The Future of the Mind: The Scientific Quest to Understand, Enhance, and Empower the Mind

  • Michio Kaku
  • Doubleday
  • 400 pp.
  • Reviewed by Paula Novash
  • March 14, 2014

In a wonderfully lucid book, the author discusses growing knowledge of the brain to show how our minds may be headed for big changes.

Imagine yourself in a highly evolved future, dealing with an emotional upset, such as a tough breakup. Instead of meeting your best friend to rehash the relationship, you confide in an empathetic robot. After this avatar comforts you and tucks you into bed, she activates a system to record your dreams so you can analyze them later for post-breakup symbolism. (To ease your breakup-related stress, she even makes changes to those dreams while they are in progress.) And finally, to take a break from all the angst, you upload your consciousness to a supercomputer, leaving your physical body to rest.

Sound crazy? After reading Michio Kaku’s The Future of the Mind: The Scientific Quest to Understand, Enhance, and Empower the Mind, you may find these innovations closer than you think. Kaku has written an elegant and thought-provoking account of recent developments in brain scanning and technology.  He presents an overview of advancements in neuroscience and physics, including breakthrough research in areas such as mental health, spirituality, paranormal phenomena, alien consciousness, and mind-body control. All of this will cause you to wonder if in the not-too-distant future, the power of our own minds will change our lives in ways we can barely imagine.

Kaku is a professor of theoretical physics at the City College of New York, and his facility for making complex subjects accessible has made him a popular speaker and author. (His bestsellers include Physics of the Impossible and Physics of the Future.) In the first section of Future of the Mind, you can see why: His image-filled descriptions of the biology of the brain and brain scanning and measurement tools are wonderfully informative and clear.

For instance, Kaku describes the brain as seen through a magnetic resonance imaging (MRI) machine, which uses a magnetic field and radio waves to provide images of internal organs: “Watching the dance of lights flickering in a MRI machine, one can trace the thoughts moving within the brain. It’s like being able to see the inside of a clock as it ticks.” (He also adds the fun fact that, while MRI is safe, “the magnetic field is powerful enough to send tools hurtling through the air at high velocity” if the machine is used improperly.) 

After developing a “working theory of consciousness” in his first few chapters, Kaku describes a wide variety of brain research and its implications, including studies involving atomic technology “nanobots” that have the potential to zip through our bloodstreams, and futuristic methods to identify developing diseases and reverse damage from the aging process. He describes medications that have the potential to make us smarter and erase traumatic memories, and brain stimulation that causes individuals to believe they are connected with a divine source that reflects “their own cultural and religious language—terming it God, Buddha, a benevolent presence or the wonder of the universe.” Future of the Mind contains much, much more, and it’s all fascinating.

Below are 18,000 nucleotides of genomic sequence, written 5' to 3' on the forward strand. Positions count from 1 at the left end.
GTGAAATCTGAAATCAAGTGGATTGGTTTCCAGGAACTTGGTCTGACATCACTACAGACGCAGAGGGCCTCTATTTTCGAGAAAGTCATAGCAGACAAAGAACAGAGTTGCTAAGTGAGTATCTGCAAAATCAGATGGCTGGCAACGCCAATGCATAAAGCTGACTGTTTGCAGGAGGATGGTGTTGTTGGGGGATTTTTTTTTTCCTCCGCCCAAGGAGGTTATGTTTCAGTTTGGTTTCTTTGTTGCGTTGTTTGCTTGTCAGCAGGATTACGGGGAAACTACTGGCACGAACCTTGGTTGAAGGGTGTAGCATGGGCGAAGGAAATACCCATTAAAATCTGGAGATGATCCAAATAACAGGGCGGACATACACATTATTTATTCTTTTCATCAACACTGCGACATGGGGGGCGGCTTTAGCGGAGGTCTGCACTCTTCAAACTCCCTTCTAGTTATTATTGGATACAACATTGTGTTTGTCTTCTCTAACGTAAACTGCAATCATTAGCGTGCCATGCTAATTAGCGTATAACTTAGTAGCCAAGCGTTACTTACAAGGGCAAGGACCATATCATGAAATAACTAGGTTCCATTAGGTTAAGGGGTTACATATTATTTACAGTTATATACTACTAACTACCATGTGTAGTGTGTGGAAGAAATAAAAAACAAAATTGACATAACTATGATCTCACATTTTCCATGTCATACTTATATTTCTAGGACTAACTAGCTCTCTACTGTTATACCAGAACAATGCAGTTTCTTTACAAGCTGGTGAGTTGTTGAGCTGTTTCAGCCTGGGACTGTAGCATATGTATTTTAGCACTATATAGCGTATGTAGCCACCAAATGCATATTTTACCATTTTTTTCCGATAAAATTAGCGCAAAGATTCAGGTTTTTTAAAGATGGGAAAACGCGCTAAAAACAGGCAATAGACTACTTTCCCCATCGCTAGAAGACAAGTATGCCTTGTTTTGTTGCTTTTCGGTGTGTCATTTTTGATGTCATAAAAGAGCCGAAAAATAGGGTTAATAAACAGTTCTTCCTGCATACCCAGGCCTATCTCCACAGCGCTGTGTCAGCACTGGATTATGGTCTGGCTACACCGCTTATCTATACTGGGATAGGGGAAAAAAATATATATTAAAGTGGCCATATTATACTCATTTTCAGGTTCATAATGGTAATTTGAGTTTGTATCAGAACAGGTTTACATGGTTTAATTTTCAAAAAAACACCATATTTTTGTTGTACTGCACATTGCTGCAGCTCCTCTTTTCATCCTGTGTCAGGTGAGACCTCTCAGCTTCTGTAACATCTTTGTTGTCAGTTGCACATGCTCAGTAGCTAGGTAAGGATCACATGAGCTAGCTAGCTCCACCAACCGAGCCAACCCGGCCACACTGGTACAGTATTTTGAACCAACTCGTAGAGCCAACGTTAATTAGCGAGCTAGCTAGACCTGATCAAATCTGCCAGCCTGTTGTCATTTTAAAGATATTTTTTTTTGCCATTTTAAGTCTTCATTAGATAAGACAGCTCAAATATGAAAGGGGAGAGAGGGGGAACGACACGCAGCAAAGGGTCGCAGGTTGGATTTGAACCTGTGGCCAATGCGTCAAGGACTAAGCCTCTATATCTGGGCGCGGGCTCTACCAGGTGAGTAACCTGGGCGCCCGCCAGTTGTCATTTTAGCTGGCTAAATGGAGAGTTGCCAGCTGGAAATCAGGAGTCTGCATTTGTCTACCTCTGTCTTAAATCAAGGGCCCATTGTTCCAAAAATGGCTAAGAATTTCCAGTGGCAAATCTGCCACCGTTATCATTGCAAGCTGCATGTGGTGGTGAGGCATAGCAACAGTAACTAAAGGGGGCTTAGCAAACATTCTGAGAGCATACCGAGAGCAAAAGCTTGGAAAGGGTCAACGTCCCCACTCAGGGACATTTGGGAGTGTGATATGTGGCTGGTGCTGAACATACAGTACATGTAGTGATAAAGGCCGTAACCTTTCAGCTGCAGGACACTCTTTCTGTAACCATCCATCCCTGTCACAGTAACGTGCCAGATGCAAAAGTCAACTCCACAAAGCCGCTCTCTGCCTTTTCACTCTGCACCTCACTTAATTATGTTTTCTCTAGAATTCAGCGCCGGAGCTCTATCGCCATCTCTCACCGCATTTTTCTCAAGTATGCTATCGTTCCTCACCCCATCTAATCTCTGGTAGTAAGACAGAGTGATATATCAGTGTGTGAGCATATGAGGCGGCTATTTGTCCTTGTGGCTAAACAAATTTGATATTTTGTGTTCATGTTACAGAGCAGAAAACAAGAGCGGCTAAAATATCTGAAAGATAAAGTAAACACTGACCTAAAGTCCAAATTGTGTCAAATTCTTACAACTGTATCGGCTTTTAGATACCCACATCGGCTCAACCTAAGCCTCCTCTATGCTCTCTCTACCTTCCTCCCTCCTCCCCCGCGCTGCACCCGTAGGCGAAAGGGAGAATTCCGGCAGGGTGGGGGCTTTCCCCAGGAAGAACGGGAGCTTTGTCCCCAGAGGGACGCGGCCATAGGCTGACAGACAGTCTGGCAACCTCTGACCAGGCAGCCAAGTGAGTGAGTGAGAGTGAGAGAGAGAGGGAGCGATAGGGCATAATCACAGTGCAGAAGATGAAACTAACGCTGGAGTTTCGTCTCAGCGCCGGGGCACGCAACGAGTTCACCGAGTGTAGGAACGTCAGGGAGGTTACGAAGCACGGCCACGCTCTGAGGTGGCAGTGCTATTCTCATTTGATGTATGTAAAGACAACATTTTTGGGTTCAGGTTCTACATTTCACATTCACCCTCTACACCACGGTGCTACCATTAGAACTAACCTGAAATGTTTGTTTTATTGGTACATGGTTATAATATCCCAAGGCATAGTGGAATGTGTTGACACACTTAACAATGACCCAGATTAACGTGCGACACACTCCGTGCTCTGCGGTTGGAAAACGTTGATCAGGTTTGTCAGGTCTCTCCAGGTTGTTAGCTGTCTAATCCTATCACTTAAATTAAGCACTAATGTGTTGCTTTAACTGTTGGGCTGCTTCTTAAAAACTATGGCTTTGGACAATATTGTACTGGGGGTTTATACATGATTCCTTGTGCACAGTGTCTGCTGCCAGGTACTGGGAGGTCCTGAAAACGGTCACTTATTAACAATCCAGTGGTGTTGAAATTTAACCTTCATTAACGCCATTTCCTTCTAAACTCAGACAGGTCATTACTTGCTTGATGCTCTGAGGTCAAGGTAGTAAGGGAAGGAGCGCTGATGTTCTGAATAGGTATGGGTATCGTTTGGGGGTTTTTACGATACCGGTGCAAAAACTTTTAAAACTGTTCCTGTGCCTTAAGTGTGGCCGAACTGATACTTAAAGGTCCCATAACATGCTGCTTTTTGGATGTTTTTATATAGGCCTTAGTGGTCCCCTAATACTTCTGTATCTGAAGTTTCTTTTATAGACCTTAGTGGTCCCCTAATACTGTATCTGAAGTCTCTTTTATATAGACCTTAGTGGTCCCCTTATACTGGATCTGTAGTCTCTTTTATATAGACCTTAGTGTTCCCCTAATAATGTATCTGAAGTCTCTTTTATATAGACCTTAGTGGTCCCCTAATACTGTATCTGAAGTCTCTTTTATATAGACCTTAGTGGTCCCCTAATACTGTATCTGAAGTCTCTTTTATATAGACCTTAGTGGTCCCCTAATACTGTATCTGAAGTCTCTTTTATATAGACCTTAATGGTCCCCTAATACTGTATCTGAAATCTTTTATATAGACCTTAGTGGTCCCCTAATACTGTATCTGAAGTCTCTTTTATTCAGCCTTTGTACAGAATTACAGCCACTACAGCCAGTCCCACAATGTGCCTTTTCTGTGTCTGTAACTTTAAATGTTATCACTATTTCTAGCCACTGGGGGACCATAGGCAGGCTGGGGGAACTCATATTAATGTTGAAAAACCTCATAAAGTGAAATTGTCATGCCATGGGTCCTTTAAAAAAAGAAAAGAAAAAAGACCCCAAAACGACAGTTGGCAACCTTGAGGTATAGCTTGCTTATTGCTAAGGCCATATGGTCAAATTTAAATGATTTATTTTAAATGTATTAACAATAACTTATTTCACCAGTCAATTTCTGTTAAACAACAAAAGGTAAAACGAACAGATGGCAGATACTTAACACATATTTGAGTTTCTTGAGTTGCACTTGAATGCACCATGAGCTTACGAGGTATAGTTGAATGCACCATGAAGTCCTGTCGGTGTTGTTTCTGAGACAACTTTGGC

In the last part of the book, Kaku speculates about the future. He describes methods for reverse-engineering the brain and then discusses the possible consequences: While building a brain could give researchers a marvelous tool for curing mental illnesses, it also could provide the potential for immortality. Contacting alien civilizations, according to the research Kaku cites, seems likely sooner rather than later. But then we need to ask, “What do they want, and what will their consciousness be like?” Kaku seems thrilled by these potential events, but he also wants us to realize that they will necessitate ethical and moral decisions that will change us forever.

Kaku concludes that there may be two major ways to view our brains and their limitless potential. The first considers people as “just wetware, running software called the mind, nothing more or less,” so their “thoughts, desires, hopes and aspirations can be reduced to electrical impulses circulating in some region of the prefrontal cortex.” The second perspective, however, says that “conditions of the universe make consciousness possible.” Because these conditions are complex and changeable, there may well be some serendipitous magic to how our minds work. Kaku wonders whether humans would have turned out the same if a perfect copy of Earth had been put in motion 4.5 billion years ago, and he concludes that it’s unlikely. To further illustrate this viewpoint, Kaku quotes the Victorian biologist Thomas Huxley, who said, “How it is that anything so remarkable as a state of consciousness comes about as a result of irritating nervous tissue, is just as unaccountable as the appearance of the Djin, when Alladin rubbed his lamp.”

In person Kaku is enormously appealing and a little bit of a character; check out this YouTube video to see him lecturing. His website lists his first profession as “Futurist,” and based on his writings and lectures, one feels that he’s the 21st-century embodiment of Emily Dickenson’s sentiment, “I dwell in Possibility.” After reading The Future of the Mind, you’ll dwell there, too.

Paula Novash writes articles, web copy, and literary nonfiction on topics ranging from IT to sushi and edits books, articles, and journals in fields that include medicine, linguistics, philanthropy, and neuroscience. She can be reached at

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